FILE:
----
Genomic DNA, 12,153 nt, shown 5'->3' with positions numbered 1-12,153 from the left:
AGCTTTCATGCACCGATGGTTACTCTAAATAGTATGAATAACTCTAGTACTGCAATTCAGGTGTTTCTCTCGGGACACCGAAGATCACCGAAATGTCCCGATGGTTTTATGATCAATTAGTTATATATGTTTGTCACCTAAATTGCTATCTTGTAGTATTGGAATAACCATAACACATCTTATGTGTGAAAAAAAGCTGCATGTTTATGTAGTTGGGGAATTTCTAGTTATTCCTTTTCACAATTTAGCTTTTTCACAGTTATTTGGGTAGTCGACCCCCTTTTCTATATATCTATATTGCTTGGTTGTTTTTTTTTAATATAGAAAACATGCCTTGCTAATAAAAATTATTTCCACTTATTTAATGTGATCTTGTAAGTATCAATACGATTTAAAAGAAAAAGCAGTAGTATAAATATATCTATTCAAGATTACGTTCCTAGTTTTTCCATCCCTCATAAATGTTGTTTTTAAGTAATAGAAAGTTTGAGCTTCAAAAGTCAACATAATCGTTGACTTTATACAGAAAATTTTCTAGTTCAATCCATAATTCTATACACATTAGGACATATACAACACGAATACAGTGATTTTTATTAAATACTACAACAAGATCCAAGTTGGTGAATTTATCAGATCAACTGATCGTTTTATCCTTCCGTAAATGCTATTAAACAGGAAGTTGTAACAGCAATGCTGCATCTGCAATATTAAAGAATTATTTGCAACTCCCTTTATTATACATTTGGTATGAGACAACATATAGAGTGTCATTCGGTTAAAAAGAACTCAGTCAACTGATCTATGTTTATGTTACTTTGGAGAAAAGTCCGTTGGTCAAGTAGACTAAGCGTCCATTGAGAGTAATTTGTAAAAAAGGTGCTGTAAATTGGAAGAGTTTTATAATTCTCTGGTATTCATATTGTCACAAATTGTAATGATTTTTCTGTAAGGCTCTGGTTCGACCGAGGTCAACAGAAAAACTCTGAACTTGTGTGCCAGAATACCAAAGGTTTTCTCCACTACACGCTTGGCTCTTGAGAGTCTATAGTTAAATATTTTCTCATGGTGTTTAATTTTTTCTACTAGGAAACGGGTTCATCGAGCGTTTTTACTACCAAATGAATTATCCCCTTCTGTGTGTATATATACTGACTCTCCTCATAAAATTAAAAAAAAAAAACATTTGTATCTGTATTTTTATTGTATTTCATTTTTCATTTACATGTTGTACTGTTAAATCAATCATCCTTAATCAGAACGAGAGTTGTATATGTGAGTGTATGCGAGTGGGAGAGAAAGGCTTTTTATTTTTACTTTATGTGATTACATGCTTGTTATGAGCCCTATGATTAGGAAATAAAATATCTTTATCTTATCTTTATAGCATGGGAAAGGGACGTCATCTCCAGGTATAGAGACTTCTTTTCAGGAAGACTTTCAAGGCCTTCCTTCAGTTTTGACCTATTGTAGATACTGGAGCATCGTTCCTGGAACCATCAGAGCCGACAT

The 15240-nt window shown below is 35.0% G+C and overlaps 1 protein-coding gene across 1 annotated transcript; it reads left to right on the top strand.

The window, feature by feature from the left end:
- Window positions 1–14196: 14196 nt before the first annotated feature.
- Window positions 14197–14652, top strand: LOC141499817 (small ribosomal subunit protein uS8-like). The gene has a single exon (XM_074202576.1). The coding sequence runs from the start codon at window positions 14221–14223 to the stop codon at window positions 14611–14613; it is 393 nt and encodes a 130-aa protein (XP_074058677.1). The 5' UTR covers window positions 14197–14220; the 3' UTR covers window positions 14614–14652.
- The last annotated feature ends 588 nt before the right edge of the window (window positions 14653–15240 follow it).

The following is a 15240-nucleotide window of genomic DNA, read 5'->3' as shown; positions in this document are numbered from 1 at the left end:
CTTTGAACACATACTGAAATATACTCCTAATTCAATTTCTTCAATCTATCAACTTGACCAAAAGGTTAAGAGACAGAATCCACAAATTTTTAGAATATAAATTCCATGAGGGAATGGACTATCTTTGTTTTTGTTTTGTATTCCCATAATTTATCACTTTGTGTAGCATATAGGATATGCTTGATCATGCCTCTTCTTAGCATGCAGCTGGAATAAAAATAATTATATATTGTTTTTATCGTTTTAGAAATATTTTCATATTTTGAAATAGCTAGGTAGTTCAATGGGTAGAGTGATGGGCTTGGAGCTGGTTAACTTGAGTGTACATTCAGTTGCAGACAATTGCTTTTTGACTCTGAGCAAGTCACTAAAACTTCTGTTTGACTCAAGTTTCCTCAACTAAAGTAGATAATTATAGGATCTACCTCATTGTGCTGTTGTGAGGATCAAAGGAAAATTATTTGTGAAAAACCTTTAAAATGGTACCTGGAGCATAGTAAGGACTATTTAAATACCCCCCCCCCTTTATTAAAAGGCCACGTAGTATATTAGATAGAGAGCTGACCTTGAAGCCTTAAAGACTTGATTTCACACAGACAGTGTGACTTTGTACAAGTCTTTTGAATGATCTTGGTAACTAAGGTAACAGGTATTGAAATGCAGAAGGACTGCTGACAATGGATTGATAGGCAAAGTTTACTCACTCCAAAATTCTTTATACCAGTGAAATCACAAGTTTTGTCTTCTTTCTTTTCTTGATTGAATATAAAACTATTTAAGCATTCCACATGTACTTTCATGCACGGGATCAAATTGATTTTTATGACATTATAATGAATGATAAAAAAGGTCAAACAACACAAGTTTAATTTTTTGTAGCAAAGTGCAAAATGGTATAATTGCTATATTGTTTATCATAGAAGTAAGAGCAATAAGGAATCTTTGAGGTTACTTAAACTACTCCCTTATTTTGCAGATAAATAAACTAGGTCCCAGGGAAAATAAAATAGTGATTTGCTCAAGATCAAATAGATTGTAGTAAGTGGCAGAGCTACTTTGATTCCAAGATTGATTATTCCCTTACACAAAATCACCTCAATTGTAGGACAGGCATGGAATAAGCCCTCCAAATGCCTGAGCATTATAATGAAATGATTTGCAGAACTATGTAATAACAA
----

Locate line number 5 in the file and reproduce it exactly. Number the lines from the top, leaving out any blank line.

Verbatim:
- Window positions 1–14196: 14196 nt before the first annotated feature.